A recent report released by the International Energy Agency (IEA) has stated that universal energy access is possible by 2030 and solar technology will be at the forefront of the effort. In order to reach near 99% of the global population having electricity, solar power microgrids and off-grid installation will be needed.
Reaching 99% in the IEA’s ‘Energy for All Case’ will cost $28 billion per year through the end of 2030.
The IEA points out that there is much the world is already doing to grow access to electricity. The number of people without electricity fell to 1.1 billion in 2016. Since 2000, 1.2 billion have gained access. And 500 million of those were in India. Broadly, Asia, China, and India have done much to increase electrification globally. Of those 1.2 billion – 70% got their electricity from fossil fuels. However, the IEA says that to get to the poorest and most disconnected people – distributed generation from solar power and energy storage is expected to shift into higher gear.
Currently, in the ‘New Policies Scenario’ section of the report, the IEA sees $24 billion a year being spent on policies that they believe will bring global electrification to 99% across Asia and in Latin America and 95% in the Middle East. In sub-Saharan Africa, the access rate grows to 59%. The IEA sees 60% of these people gaining access through renewables.
To get to 99% the IEA believes an additional $28 billion a year need be spent. The large majority of that money would need to be spent in sub-Saharan Africa. And much of it would be focused on removing fossil fuel cooking from inside of homes.
Several weeks ago, India made a pledge to electrify every home in the country by December 31, 2018. A battery pack plus 200-300W of solar will be added per house that isn’t currently connected to the grid. Plus five LEDs, a fan and a DC power plug.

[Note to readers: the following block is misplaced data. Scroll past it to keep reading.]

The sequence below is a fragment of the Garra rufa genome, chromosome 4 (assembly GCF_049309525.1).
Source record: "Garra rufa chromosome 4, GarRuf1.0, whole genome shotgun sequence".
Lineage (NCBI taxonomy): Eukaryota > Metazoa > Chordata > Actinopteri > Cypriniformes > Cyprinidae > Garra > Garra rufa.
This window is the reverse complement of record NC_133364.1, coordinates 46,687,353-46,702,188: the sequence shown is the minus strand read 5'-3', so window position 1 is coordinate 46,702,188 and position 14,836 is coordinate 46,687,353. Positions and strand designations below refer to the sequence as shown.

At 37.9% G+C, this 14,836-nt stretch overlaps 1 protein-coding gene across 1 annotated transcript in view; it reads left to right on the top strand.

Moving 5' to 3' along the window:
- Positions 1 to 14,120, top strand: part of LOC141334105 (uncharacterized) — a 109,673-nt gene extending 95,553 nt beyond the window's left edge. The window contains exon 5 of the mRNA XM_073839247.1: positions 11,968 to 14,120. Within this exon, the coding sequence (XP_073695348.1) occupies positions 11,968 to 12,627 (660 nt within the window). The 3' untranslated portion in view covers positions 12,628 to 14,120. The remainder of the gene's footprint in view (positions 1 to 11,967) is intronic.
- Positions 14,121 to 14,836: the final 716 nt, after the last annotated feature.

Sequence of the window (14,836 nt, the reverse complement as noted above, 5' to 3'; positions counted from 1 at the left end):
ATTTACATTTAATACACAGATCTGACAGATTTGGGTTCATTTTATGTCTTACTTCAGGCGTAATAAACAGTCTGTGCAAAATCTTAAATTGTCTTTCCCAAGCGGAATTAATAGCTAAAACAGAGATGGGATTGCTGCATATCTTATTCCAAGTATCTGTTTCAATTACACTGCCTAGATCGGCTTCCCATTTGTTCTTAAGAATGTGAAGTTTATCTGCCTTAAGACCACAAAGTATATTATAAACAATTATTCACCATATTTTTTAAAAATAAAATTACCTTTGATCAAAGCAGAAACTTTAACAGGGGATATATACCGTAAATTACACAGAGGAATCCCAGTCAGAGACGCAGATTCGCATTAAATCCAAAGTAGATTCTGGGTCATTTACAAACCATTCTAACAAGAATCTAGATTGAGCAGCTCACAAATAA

The IEA says the significant price falls associated with solar and energy storage are helping to drive these changes – meaning the policy side of the work is being greatly supported by the business side. Solar makes so much sense for some areas, it’s already economically feasible to sell directly to customers simply because traditional power infrastructure is not possible. It is expected that many portions of Africa will skip over landlines, favoring solar; much like they did with skipping landline phone service and favoring mobile adoption.
“This is such an untapped market,” says Laurent Van Houcke in a recent BBC interview, chief operations officer of BBOXX, a London-based company that brings off-grid energy to the developing world. “There are massive opportunities for entrepreneurship, as well as great possibilities for impacting lives.”
They manufacturer hyper-efficient solar-powered chargers. In just four years, they have brought power to around 130,000 homes and businesses in 35 countries – by 2020, they’re aiming for more than a million.
Why build up a global infrastructure when off grid and microgrid energy makes so much more sense in so many places? It makes a lot of sense in these rural areas – just like cell phones skipped the infrastructure.
A pretty amazing thought came to me while writing this. For an extra $30 billion a year, not chump change of course – but small relative to the global GDP of $80 trillion when we think that the whole planet could be wired for electricity.
Header image of a yurt that I visited while traveling across China in 2008.